This is the final article in a trilogy entitled ‘The Subscription Economy’ which explains the benefits and challenges of a subscription model, if it’s right for you and how to implement it into your business based on MailGuard’s expertise. The first article discussed why you should consider moving to a subscription model, the second article explained some of the challenges you will face. Today I will identify five steps you need to take to implement this into your business.
Now that you’ve ensured that your business will benefit from operating in a subscription model, it’s time to implement these changes. The following steps cover the areas that need to be considered during your implementation planning. Each area could (and most have) a book written about them in detail. The intention here is to get you started with the most vital questions.
Step 1: Set your pricing policy
Pricing is always a contentious issue in a subscription model. You need to decide whether you’ll offer a flat rate for all clients or charge per user or per service (where applicable). Will you offer a free trial, basic version and premium version of your product? Will you offer a loyalty program whereby clients receive discounted prices if they renew for a certain length of time? Are you planning to charge clients monthly, annually or for longer periods? And will they pay in advance or in arrears? The answers come from balancing what your business and your customers are prepared to support.
Step 2: Ensure you have recurring billing processes in place
One of the issues with a subscription-based business model is that it puts a lot of pressure on your accounts team. To alleviate some of this pressure you will need to configure your billing protocols so that invoices are automated. This is especially important due to ongoing invoices to process and send out – as opposed to a one-off payment cycle which only involves a single invoice per client. You also need to ensure you have a gateway or payment provider which supports recurring billing and can handle things like credit card expiry and bank account cancellations.
Step 3: Manage your cash flow with early planning
As mentioned in the previous article, accurate cash flow forecasting is vital for businesses who charge a recurring fee. Each month needs careful consideration to ensure fluctuations are avoided where possible and planned for where unavoidable. This is the same as any business, but now customers leaving to competitors, a.k.a churn, has a big impact. A churning customer directly reduces revenue at the next billing cycle. Metrics you will need to be familiar with are churn and average lifetime value. With a subscription model your business is forced to focus on customer satisfaction to reduce churn and increase loyalty, with an impact on lifetime value.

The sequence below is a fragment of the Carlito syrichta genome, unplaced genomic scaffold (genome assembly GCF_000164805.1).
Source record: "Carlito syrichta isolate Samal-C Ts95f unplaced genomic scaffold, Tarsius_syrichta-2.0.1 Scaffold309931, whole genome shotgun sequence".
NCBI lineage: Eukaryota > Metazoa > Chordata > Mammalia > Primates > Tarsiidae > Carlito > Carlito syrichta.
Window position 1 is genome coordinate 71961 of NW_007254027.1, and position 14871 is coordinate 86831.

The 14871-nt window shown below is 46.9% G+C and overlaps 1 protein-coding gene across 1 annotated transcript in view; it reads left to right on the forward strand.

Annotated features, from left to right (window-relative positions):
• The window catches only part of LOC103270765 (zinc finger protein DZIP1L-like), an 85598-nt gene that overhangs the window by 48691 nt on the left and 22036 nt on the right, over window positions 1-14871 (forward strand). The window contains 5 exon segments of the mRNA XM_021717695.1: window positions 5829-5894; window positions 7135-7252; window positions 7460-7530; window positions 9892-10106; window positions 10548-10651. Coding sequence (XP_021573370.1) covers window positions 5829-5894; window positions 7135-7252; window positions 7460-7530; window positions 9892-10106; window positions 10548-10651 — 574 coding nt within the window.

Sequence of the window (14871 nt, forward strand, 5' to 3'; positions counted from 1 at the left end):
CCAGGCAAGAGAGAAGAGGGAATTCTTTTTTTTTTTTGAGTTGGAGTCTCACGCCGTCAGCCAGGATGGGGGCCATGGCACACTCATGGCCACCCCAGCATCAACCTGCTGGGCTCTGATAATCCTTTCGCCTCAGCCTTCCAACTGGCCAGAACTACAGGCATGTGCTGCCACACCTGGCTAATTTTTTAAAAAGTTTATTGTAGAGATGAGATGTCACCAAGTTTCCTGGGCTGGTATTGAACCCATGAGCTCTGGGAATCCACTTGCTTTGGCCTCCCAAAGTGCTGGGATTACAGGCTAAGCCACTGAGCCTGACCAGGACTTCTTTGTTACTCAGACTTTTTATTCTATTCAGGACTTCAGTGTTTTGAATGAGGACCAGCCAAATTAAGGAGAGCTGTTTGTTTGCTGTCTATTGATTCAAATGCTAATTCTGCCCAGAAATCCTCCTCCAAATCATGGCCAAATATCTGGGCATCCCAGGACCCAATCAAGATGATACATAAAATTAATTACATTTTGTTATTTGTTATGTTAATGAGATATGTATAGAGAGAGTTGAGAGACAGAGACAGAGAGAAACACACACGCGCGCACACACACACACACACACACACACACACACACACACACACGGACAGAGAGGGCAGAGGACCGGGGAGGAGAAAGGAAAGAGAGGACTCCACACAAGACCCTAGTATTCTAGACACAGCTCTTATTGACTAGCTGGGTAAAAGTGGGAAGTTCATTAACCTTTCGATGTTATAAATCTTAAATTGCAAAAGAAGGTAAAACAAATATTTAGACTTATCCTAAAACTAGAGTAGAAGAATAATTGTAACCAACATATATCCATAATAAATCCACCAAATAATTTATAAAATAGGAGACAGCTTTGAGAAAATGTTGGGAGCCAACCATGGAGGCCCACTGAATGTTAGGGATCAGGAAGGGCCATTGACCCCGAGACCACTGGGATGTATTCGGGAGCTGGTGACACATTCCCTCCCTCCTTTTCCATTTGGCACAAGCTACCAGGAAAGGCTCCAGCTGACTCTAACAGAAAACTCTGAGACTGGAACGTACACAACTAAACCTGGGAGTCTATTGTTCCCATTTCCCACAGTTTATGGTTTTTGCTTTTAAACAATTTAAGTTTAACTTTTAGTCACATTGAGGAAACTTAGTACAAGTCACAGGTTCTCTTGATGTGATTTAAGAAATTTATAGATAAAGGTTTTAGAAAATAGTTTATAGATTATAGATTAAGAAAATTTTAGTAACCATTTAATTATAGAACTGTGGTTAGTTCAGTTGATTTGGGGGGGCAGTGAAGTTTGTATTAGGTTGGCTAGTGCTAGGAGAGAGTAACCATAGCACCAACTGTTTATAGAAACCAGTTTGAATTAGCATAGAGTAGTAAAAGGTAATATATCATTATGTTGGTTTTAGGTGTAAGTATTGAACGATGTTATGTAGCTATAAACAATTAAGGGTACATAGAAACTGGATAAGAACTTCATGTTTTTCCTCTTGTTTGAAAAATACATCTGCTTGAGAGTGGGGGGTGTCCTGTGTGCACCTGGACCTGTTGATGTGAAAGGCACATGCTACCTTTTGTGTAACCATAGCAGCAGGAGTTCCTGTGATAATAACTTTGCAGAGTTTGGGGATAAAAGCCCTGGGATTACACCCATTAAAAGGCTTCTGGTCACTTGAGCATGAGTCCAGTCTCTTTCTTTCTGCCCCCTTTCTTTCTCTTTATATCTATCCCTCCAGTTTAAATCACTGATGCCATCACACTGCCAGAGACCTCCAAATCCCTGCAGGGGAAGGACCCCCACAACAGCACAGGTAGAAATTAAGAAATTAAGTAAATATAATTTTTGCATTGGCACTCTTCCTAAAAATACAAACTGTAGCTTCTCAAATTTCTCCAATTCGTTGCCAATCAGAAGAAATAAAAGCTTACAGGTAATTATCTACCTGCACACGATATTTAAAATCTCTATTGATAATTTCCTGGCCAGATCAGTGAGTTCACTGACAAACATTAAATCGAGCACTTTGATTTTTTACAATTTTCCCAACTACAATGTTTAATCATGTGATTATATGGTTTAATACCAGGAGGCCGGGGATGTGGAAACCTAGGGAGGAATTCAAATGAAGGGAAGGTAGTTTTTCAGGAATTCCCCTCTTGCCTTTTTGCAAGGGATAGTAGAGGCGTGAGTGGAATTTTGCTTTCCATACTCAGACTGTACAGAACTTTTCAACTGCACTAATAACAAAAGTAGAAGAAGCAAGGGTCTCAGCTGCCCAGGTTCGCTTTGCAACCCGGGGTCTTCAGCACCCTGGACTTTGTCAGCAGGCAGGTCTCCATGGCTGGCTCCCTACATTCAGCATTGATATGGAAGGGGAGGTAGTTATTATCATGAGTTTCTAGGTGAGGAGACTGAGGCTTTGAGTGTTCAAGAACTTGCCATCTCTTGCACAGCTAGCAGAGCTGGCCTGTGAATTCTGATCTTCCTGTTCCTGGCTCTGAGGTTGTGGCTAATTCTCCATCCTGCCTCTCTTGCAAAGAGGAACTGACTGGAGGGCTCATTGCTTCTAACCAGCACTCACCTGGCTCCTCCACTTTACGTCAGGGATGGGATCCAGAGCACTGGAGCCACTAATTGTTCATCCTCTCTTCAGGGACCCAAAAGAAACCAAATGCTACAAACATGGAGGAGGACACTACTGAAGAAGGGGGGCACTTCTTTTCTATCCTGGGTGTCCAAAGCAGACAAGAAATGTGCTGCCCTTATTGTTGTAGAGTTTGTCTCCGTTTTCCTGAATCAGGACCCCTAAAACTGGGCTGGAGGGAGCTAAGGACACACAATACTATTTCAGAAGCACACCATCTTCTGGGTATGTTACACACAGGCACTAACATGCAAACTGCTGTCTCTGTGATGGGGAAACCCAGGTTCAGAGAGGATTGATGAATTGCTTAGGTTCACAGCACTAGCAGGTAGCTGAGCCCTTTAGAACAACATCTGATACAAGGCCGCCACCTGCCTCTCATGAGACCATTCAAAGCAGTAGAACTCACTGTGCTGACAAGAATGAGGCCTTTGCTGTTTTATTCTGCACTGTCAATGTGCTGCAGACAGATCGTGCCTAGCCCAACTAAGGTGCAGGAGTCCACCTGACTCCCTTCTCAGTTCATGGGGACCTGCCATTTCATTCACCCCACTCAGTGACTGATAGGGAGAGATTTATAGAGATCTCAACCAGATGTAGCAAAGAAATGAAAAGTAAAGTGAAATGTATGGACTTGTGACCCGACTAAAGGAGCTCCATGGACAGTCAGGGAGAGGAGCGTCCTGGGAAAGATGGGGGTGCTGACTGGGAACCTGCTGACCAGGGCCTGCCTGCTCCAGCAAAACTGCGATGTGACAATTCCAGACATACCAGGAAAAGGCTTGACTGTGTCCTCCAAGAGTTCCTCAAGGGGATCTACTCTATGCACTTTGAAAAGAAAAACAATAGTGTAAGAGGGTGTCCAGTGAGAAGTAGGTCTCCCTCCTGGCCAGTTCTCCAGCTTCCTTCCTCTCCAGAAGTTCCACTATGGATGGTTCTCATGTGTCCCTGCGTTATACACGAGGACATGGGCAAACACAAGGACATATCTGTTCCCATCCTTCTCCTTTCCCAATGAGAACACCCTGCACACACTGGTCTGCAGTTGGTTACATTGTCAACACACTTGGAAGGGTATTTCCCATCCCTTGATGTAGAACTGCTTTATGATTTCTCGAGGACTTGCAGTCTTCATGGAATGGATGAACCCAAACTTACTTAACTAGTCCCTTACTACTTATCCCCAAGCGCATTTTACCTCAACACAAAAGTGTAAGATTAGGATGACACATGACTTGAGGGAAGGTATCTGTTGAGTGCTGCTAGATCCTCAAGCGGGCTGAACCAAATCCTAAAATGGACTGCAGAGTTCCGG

Customer support and satisfaction is a big focus at MailGuard, where we use customer surveys and Isayso. We know that happy customers makes for a happy business, and not just financially.
Step 4: Educate your customers about the changes
Businesses who are starting from scratch don’t need to worry about this. For established businesses with an existing customer-base, no matter how much preparation you do, nothing can prepare your customers for what is a change in the way they pay for your services. Adobe found this out when they received an initial backlash from their customers who were annoyed at their move to the cloud (and subsequent subscription model).
As I mentioned in the previous article, having loyal customers is extremely beneficial when moving to this type of payment model. If customers believe in your product, service and support then they are much more likely to invest in the idea of a recurring fee. Outside of that you can choose to offer existing clients a discounted price, or perhaps even offer this discount to everyone as an introductory sale. In a nutshell, convincing your customers this is the right choice involves a brilliant marketing strategy. Promotional campaigns are your best friends – you need to ensure your customers understand they will be receiving a better product as a result of the change.
Hopefully you now have a greater understanding of how a subscription model works, if it’s the right choice for your business and some steps to take to implement it. This series has been written based on MailGuard‘s expertise; we have successfully operated with a recurring billing service since the company was founded in 2001 and will continue to do so as a core part of our business model.